TWENTY ONE YEARS

Isn’t memory a very strange thing…. The triggers of words, events, numbers, dates that set your mind rambling down paths of remembering.

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A song on the radio did just that today. I remember the O’Loughlin’s singing “Twenty One Years” on journeys to Wexford or Wicklow…. A song about a young lad who was sentenced to Dartmoor Prison for twenty one years, “a mighty long time” according to the song, a rousing if unimaginative ballad that required little talent to belt out. We actually learned it on the accordion as part of an Irish medley of waltzes; I think there may have been just 3 chords in it.

But thinking about the 21 years brought me back twenty one years to January 1996:

School reopened on Monday 8th January that year and with great trepidation I returned. On 6 December Shay had been diagnosed with oesophageal cancer.  He spent the weeks up to Christmas in James Hospital and it was brilliant that he got home to spend Christmas with us. His health deteriorated pretty quickly after Christmas however and we spent New Year’s back in hospital. And yet here was I returning to school – maybe I thought that school would bring a normality to family life, a life that had changed so drastically in the preceding 33 days.

However when I came in from school on 11th January I found Shay in great pain. The truth could no longer be avoided. The doctor spoke to us both about the needs that we would have as the illness progressed faster than expected. He advised me to visit St Brigid’s Hospice in the Curragh that afternoon. His words will probably stay with me forever: “You will all need the help they can give to be courageous and dignified”.

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I know the word “hospice” causes great fear and that’s certainly how I felt as I drove through the gates that Wednesday evening. Little did I realise that we had only a short 20 days before our goodbyes would be over.  I’m not sure how we would have managed without the help of that wonderful team of people who joined our family for those last days to help us all to come to terms with the inevitability?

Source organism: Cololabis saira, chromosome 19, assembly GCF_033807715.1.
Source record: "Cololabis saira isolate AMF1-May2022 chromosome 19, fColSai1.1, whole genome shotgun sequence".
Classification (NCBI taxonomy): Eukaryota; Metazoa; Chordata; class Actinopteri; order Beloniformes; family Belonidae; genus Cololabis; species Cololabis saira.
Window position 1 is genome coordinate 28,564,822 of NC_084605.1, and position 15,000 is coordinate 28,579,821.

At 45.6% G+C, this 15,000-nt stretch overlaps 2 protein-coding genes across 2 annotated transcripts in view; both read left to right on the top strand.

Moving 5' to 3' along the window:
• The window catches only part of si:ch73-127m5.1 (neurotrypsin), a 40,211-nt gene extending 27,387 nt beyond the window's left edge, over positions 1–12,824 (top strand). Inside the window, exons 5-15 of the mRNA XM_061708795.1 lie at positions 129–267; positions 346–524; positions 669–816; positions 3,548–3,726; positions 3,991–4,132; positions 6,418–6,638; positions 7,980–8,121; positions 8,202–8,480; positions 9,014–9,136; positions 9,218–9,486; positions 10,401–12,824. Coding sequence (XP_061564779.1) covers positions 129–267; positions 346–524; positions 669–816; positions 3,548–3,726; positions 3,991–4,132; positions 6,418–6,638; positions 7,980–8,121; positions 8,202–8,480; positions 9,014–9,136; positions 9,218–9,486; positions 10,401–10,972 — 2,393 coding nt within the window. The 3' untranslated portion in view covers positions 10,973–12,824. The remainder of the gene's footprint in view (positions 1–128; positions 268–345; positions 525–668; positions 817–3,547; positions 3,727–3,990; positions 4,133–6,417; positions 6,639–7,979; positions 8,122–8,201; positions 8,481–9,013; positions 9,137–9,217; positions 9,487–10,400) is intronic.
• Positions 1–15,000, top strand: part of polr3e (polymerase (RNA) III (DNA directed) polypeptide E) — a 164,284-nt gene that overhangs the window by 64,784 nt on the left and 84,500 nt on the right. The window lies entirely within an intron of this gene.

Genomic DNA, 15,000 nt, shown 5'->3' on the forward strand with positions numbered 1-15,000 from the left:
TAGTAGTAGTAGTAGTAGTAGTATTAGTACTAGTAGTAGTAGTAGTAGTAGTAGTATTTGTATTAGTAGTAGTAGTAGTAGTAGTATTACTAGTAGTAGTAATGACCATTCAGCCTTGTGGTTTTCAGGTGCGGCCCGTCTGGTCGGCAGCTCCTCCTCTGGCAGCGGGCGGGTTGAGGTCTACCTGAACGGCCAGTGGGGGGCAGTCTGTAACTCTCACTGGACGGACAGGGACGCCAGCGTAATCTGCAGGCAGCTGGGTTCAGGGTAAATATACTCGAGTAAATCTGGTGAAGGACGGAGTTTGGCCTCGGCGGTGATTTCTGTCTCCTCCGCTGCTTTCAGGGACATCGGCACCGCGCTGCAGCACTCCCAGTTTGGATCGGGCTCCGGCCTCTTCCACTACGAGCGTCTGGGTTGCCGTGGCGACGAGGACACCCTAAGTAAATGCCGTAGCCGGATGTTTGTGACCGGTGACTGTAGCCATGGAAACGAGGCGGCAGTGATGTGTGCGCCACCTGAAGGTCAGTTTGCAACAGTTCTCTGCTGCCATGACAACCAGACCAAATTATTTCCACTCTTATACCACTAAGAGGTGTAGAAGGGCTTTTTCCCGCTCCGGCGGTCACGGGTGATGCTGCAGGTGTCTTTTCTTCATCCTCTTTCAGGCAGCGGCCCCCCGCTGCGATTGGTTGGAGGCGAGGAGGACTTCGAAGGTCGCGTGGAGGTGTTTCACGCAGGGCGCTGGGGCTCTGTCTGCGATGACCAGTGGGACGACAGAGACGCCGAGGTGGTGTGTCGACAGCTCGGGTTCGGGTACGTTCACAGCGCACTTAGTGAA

The first years after were filled with such loneliness and sadness and anger. I was blessed to have such a great family and especially the boys and friends. And now I can honestly say: “life does go on” and “time does heal” and now January 1996 is a mighty long time ago and we’re all fine – very changed – lads grown, me older (much) and retired.

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But life’s good. And snowdrops still bloom at the end of my garden!

 

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I also found this lovely image of the Curragh taken from the gate of the hospice ……Doesn’t it make you hopeful?

 

Author: Breda Fay

I'm retired since end August 2016 and loving the new life! More time now for family and friends and to explore craft, history, travel and certainly more of a chance for, me-time. To paraphrase Seuss: I've no tears that (teaching) is over; but many smiles that it happened!

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